Last month the column discussed the latest study to show the negative effects that physical punishment can have on children. We often think of punishment and discipline as the same; however, they are really quite different. Discipline is a whole system of teaching based on a good relationship, praise, and instruction for the child on how to control his behavior. Punishment is a negative: an unpleasant consequence for doing or not doing something. Punishment should be only a small part of discipline.
Effective discipline should take place all the time, not just when children misbehave. Research shows that children are more likely to change their behavior when they feel encouraged and valued. When children feel good about themselves and cherish their relationship with their parents, they are much more likely to listen and learn. Much of this information is from the American Academy of Pediatrics.
Here are some discipline strategies to use that do not involve hitting your child.
· Natural consequences. The results that naturally occur from a child’s behavior without the parent doing anything. If she throws and breaks her toy, she will not have it to play with. If she spills her juice on purpose, she will not have the juice to drink.
· Logical consequences. Those results a parent provides to teach children what logically follows misbehavior. Logical consequences are logical results of the child’s actions. If he writes on the wall, he cleans it up.
· Loss of privilege. The child has to give up something she likes.
· Parental disappointment. The parent makes a simple statement that expresses the disappointment the parent has in the child’s behavior. “I am really disappointed that I had to ask you three times to pick up your toys.”
· Restitution. If you dirty it, you clean it. If you leave it on the floor, you pick it up and put it away. If you break it purposefully, you pay for it. Young children can “pay for it” by doing age-appropriate chores.
· Being grounded. When a young child deliberately leaves the yard without permission, or when a teenager breaks curfew without calling, an appropriate punishment is being grounded to the house, yard, or room.
· Redirection. When a young child is doing something unacceptable, try to call attention to another activity such as playing with a toy or looking at a book.
· Ignoring. Behavior that is not harmful to the child or others can often be ignored. If children do not get attention for their negative behavior, it will often stop.
· Time-out. A time out is a temporary isolation of the child from others because he has chosen to act inappropriately. The time-out spot should be a boring place with no distractions. Tell the child what he did wrong in as few words as possible. If the child will not go on his own, pick him up and carry him there. If he will not stay, gently but firmly restrain him in your lap, saying, “I am holding you because you have to have a time out.” Do not discuss it any further. Once the child is sitting quietly, set a timer. Wait until the child stops protesting before setting the timer. It should take only a couple of weeks before he learns to cooperate and will choose to sit quietly rather than be held. A good rule of thumb to follow is to set the timer for one minute of time out for every year of age. You can increase the time for repeated or serious infractions. Do not overuse time outs. They work best when other responses have not worked. Time outs can also be helpful if the parent needs a break to stay calm.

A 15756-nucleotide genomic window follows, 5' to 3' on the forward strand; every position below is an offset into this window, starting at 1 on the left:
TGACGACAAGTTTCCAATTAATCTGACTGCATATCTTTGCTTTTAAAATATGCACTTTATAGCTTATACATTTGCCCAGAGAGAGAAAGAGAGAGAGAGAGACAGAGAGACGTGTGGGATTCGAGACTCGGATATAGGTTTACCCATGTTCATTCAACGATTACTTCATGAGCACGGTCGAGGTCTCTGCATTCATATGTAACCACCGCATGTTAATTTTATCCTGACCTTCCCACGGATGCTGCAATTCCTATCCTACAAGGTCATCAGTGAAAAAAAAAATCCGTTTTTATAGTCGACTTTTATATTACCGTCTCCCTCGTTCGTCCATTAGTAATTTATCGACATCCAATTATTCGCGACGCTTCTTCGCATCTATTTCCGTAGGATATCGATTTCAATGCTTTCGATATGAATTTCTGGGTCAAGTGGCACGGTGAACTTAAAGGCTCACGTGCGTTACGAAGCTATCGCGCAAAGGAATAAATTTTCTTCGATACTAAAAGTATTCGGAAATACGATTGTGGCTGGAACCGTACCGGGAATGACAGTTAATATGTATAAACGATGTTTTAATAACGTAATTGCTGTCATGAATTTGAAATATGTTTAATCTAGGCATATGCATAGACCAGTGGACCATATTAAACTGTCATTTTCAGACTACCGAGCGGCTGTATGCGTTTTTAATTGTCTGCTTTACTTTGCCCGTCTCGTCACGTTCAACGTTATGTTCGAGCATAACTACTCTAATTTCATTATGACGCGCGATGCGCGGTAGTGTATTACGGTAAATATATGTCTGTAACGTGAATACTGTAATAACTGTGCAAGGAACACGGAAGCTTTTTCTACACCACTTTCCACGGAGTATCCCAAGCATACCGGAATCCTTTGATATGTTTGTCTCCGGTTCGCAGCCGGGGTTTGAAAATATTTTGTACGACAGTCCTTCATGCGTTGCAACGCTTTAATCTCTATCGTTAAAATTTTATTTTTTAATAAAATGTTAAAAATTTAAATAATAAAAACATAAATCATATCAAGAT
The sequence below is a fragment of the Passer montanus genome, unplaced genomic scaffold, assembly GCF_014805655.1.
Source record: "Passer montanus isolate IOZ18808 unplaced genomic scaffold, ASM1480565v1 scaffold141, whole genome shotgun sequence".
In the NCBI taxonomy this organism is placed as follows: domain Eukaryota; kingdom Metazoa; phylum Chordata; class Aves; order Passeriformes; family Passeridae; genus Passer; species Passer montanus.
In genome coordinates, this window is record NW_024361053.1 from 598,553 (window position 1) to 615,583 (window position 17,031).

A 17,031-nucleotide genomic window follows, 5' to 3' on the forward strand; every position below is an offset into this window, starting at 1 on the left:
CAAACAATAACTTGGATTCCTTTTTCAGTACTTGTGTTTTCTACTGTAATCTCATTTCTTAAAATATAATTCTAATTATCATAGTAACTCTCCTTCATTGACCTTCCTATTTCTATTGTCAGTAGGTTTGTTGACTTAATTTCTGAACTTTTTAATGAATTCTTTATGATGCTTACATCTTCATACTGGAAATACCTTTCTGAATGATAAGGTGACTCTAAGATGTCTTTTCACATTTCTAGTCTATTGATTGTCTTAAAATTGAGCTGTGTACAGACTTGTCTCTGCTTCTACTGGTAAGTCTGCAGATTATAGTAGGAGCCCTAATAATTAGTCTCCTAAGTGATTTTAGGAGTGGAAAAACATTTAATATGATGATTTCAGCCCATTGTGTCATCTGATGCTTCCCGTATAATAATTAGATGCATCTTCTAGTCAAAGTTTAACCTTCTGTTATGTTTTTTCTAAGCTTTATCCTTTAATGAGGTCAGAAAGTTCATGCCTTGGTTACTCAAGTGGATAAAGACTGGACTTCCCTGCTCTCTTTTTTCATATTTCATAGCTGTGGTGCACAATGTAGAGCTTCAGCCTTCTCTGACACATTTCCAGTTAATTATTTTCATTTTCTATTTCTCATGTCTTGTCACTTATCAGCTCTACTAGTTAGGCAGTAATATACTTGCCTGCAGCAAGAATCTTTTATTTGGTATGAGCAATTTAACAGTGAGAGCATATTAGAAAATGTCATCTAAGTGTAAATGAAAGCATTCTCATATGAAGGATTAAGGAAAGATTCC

· Choices. By giving choices, you can set limits and still allow your child some independence and control. For example, try saying, “Would you like to wear the blue shirt or the red one?” “Do you want cereal for breakfast or scrambled eggs?”
· Material rewards. Sometimes material rewards such as stickers can be used, but be very careful with material rewards. They need to be used judiciously. Your child might come to expect them in order to behave properly.
· Praise your child often. When your child remembers to follow the rules and exhibits the kind of behavior you want from her, offer encouragement and praise on how well she did. You can simply say, “Thank you for coming right away,” and hug your child. Praising, smiling, and hugging for acceptable behavior should be frequent, especially for young children. The old adage “catch them being good” is, indeed, true. If children are getting positive reinforcement for doing what they are supposed to do, they will not feel the need to act inappropriately to get attention.
If you have questions or concerns, talk to your child’s pediatrician.